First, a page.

DHS board: No one used software inventories to find vulnerable Log4j deployments

Many in government and industry want software bills of materials to be the development compliance standard.
WASHINGTON, DC - NOVEMBER 16: Department of Homeland Security Secretary Alejandro Mayorkas testifies during a Senate Judiciary Committee hearing in Washington, DC. (Photo by Drew Angerer/Getty Images)

None of the nearly 80 organizations that the Cyber Safety Review Board canvassed for its first report, including many federal agencies, used software inventories to find vulnerable Log4j deployments.

CSRB found not every organization even had software bills of materials (SBOMs), machine-readable inventories of components and how they relate because data formats haven’t been standardized.

The Department of Homeland Security tapped CSRB to review the U.S. response to the Log4j vulnerability, one of the most serious to date, publicly disclosed on Dec. 10. In its report released Thursday, CSRB recommended SBOM tooling and adoptability be improved to support faster software supply chain vulnerability response.

“Generally our observation is that the entities who are using open source software really should be looking to help support that community directly in getting them access to training programs, developing the tools that will make things like SBOMs adoptable and being able to measure the efficacy of the security of objects,” said Heather Adkins, CSRB deputy chair, on a press call. “And we think that’s a whole-of-community approach that’s going to be needed.”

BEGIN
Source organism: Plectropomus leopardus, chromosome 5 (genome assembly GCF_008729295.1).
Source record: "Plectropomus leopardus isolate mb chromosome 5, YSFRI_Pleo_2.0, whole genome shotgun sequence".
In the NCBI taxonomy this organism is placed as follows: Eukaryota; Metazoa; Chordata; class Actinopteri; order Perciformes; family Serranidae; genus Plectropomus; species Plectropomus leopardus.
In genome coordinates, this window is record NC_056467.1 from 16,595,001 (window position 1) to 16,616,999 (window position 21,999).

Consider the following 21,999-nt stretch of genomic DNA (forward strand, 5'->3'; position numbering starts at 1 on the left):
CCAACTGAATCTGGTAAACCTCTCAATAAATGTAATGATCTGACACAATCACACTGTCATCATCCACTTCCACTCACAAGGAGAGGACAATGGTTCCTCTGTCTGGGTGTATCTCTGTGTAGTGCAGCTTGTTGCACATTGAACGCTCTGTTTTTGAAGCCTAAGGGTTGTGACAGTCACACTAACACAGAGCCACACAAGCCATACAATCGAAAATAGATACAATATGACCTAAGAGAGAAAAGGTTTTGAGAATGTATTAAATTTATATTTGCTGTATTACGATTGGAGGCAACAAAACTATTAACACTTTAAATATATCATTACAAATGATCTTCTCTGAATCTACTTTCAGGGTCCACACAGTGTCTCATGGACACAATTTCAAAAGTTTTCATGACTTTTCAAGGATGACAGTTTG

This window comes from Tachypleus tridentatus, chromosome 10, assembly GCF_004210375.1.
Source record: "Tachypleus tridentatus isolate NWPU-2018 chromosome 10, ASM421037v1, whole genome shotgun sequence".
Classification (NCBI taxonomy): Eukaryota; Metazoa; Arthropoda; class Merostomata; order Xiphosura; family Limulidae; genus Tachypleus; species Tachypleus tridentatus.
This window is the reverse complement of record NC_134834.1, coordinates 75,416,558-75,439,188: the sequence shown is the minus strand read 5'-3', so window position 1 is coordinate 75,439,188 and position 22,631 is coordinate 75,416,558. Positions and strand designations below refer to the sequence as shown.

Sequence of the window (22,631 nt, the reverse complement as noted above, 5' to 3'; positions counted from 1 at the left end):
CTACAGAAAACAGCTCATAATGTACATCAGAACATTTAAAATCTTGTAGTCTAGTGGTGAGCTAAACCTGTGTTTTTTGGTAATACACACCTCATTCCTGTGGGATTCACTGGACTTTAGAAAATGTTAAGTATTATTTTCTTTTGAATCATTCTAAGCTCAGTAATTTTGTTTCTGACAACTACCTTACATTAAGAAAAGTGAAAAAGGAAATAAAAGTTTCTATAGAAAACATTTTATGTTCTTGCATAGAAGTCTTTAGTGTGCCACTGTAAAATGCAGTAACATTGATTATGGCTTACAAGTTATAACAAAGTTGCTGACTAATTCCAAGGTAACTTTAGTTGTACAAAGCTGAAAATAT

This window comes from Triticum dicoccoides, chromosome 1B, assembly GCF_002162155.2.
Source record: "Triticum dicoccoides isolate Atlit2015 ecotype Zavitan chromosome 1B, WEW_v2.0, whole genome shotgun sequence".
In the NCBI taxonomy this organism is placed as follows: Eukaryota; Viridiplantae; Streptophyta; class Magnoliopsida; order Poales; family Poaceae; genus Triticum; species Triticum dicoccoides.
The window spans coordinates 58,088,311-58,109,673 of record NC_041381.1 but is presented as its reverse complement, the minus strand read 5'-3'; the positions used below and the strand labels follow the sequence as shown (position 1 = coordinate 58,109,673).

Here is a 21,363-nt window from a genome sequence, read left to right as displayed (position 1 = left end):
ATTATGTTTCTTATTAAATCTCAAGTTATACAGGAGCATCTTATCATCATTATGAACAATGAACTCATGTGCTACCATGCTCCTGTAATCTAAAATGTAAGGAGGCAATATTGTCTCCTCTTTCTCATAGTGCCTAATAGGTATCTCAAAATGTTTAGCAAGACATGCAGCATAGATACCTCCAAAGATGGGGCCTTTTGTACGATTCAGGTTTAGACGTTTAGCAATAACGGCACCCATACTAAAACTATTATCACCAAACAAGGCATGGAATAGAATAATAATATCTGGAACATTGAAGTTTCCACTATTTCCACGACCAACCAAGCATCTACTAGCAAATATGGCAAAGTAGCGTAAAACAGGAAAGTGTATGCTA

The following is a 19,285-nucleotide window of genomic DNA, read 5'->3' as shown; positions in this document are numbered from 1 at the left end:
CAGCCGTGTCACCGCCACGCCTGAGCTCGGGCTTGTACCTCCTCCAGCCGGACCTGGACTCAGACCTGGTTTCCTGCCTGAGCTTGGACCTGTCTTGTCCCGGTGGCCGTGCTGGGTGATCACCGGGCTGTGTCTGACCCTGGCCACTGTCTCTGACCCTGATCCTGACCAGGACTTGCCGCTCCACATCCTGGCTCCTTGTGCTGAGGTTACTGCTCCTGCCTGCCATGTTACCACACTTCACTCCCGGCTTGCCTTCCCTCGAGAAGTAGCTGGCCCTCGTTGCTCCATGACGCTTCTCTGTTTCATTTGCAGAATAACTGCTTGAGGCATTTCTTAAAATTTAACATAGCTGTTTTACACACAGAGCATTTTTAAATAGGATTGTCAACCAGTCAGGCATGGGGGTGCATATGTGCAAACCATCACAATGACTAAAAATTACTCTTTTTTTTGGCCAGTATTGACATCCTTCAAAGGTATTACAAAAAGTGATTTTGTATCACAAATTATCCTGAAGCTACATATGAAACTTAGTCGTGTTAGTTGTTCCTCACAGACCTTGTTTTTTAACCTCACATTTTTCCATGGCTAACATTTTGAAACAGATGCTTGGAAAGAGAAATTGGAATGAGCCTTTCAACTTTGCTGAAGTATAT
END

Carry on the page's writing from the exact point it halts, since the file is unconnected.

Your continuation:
In the meantime developers should generate and ship SBOMs with their software with plans for tooling and process upgrades upon availability, according to the report. The recommendation aligns with the Cybersecurity and Infrastructure Security Agency issuing a solicitation in May for open-source software libraries and other tools foundational to SBOMs, which many federal contractors hope become the standard for proving government-mandated compliance with the Secure Software Development Framework.

CSRB recommended agencies prepare to “champion and adopt” SBOMs as the technology matures and the Office of Management and Budget, Office of the National Cyber Director, and CISA consider issuing guidance on using software inventories and metadata to improve vulnerability detection and response.

The report further recommends government require software transparency from vendors, spearheaded by OMB and the Federal Acquisition Regulatory Council discouraging the use of products without provenance or dependence information. OMB and the FAR Council should make procurement requirements, guidance, and automation and tooling investments that set expectations for baseline SBOM information and an implementation timeframe, according to CSRB.

Board officials maintained the Log4j event is not over with vulnerable versions of the free, Java-based logging framework likely to remain in compromised systems for a decade — offering even unsophisticated attackers access. Many companies can’t quickly identify where their vulnerable code is, said Robert Silvers, CSRB chair. 

“The rate at which cyber incidents occur is rapidly increasing,” said Homeland Security Secretary Alejandro Mayorkas. “And we’re at a pivotal moment for the department and our public and private sector partners to achieve a more secure cyber ecosystem.”

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